Lucy catches up with Bren Gosling ahead of his play focused on Princess Diana’s handshake with an AIDS patient. For Bren this story is incredibly personal and important…

Bren Gosling

Can you tell us how you first came up with this idea and why you felt it was a story that needed telling?

The idea for Moment of Grace came from the theme of the 2018 Bloomsbury Festival – ‘Women activists and agents of change’. I was at the time needing to write a one act play for the John Burgess playwrighting group. Immediately I saw in my head that iconic image of Princess Diana shaking the hands of an AIDS patient when she opened Britain’s first AIDS Unit. I pitched the play to the festival, and they loved it. There it showcased for two sold out performances at Bloomsbury Theatre Studio. HIV & AIDS in the 1980’s wastaboo, even amongst many of the LGBTQ+ community. A diagnosis meant almost certainly a horrible death within five years. There was no treatment. This subject was enveloped in misinformation, homophobia, hatred, and fear. Princess Diana’s very public handshake with an AIDS patient was a key moment in recent LGBTQ+ history, indeed in collective history. We needed someone iconic to take a stand. Diana did. In that single act of human kindness, she changed to face of AIDS forever. This was 1987. Many current generation LGBTQ+ remain unaware of the event and its significance. It is important to pass on the baton of those who have gone before, their legacy of bravery and activism, not only Diana but also the many ordinary folk who also stood up and said ‘No.’‘This is wrong.’ People with AIDS aren’t pariahs. AIDS is not a self-inflicted gay plague.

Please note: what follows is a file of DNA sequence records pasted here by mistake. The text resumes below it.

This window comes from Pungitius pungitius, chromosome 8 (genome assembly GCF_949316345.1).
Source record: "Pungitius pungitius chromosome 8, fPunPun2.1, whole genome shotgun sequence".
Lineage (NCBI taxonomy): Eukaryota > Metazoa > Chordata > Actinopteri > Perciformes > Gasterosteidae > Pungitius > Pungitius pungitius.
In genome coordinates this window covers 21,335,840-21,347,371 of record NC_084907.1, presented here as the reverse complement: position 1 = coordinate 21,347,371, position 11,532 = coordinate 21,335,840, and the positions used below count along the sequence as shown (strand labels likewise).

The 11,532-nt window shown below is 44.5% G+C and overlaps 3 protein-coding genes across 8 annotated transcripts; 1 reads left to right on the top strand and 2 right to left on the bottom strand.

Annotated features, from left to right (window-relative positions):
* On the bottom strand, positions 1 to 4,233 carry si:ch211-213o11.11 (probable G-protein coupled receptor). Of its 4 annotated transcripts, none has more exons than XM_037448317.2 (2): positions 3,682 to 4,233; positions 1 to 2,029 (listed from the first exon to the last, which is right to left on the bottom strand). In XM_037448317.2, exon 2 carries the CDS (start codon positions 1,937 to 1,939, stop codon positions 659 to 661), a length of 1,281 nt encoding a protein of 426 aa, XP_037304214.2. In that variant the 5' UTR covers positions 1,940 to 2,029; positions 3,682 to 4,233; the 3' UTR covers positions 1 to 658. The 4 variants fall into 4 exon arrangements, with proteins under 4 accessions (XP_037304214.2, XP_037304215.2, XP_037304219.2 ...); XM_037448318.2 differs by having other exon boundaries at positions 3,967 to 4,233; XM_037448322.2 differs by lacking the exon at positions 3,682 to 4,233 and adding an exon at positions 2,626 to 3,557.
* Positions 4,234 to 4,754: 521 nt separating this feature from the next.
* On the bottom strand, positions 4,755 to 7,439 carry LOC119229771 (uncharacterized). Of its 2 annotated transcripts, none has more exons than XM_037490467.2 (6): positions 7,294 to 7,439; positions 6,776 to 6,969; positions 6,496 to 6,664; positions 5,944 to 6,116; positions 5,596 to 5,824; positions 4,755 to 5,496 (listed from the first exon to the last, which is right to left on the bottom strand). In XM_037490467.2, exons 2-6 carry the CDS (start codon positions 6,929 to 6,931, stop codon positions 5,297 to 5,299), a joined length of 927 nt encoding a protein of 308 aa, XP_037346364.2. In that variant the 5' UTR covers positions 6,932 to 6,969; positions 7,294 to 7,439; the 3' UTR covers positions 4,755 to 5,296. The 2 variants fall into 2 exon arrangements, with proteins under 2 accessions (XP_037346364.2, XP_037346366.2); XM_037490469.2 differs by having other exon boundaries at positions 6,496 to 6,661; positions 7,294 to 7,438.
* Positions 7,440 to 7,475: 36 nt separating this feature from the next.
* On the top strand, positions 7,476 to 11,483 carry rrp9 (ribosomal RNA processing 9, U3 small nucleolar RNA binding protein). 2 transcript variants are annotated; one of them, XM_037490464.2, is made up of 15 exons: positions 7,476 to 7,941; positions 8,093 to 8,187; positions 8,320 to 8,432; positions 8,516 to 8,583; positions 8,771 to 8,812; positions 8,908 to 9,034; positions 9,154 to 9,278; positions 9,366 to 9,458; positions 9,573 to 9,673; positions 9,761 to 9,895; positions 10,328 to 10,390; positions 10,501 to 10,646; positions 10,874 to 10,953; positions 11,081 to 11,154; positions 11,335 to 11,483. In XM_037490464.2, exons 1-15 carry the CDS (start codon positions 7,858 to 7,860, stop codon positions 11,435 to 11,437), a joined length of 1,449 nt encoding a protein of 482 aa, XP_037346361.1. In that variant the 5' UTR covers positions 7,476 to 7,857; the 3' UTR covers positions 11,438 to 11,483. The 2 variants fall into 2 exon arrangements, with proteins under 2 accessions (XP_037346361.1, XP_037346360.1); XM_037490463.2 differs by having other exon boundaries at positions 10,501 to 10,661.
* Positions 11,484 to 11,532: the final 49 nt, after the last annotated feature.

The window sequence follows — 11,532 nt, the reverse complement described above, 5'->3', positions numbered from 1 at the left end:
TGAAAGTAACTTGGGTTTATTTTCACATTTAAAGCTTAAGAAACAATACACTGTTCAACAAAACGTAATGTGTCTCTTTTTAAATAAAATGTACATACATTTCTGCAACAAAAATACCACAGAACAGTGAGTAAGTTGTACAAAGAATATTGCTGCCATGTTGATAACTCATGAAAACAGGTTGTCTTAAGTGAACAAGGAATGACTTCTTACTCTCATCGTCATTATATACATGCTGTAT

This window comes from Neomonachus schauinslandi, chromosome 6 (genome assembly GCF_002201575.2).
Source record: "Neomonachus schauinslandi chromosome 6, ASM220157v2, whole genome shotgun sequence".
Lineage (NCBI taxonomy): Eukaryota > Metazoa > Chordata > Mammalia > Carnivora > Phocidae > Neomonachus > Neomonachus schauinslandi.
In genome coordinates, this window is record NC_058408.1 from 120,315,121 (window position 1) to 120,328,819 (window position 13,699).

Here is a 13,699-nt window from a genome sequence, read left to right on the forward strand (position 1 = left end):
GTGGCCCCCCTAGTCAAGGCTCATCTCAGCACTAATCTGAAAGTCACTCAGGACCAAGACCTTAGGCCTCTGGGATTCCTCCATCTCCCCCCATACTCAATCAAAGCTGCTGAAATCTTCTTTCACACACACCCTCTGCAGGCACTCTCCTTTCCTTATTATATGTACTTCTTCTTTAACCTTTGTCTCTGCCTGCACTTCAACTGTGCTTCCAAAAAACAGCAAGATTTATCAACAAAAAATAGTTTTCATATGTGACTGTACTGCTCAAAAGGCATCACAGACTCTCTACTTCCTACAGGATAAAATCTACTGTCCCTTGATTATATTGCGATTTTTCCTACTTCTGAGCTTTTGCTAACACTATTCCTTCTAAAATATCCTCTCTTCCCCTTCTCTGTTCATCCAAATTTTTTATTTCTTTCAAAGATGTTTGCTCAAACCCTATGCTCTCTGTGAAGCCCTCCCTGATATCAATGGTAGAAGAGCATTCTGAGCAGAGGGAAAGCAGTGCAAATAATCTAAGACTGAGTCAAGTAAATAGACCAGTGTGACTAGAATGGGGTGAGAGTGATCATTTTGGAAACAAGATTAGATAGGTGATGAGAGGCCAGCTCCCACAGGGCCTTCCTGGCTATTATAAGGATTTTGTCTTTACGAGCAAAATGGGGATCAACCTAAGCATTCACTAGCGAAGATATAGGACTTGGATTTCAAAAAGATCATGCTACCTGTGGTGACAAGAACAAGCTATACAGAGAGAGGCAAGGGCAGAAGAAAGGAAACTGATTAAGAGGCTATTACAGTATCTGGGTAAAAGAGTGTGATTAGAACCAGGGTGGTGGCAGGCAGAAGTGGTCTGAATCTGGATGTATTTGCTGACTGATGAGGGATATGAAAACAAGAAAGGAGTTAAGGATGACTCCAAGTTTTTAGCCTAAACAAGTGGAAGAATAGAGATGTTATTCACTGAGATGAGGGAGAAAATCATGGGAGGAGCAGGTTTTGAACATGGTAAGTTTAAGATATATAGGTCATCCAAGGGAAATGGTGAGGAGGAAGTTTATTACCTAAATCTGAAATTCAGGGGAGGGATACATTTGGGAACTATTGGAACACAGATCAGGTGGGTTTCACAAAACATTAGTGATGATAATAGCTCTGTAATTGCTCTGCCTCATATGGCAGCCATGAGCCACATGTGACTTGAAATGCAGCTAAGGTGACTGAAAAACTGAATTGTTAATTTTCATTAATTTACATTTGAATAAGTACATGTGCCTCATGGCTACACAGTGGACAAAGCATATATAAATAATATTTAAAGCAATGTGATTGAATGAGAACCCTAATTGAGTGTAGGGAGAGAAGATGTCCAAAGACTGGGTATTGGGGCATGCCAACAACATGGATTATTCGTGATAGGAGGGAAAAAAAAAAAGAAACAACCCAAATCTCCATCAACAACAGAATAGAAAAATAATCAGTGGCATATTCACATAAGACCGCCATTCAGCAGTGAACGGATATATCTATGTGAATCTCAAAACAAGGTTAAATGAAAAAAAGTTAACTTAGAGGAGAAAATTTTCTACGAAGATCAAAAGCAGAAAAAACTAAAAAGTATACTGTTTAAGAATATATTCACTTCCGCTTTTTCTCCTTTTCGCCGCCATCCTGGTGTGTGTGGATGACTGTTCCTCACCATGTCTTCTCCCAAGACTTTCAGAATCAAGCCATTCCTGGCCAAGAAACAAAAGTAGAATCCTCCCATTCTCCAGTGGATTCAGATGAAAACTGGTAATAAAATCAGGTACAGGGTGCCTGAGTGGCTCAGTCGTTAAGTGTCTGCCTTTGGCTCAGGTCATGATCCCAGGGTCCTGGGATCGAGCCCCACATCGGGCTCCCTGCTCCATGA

We need to remember the past to move forward to a better future. Under impossible circumstances all we as human beings have left is kindness, and ourconnectedness through touch.

Can you share a bit about the writing process and what it was like sitting with the individuals offering their personal testimonies?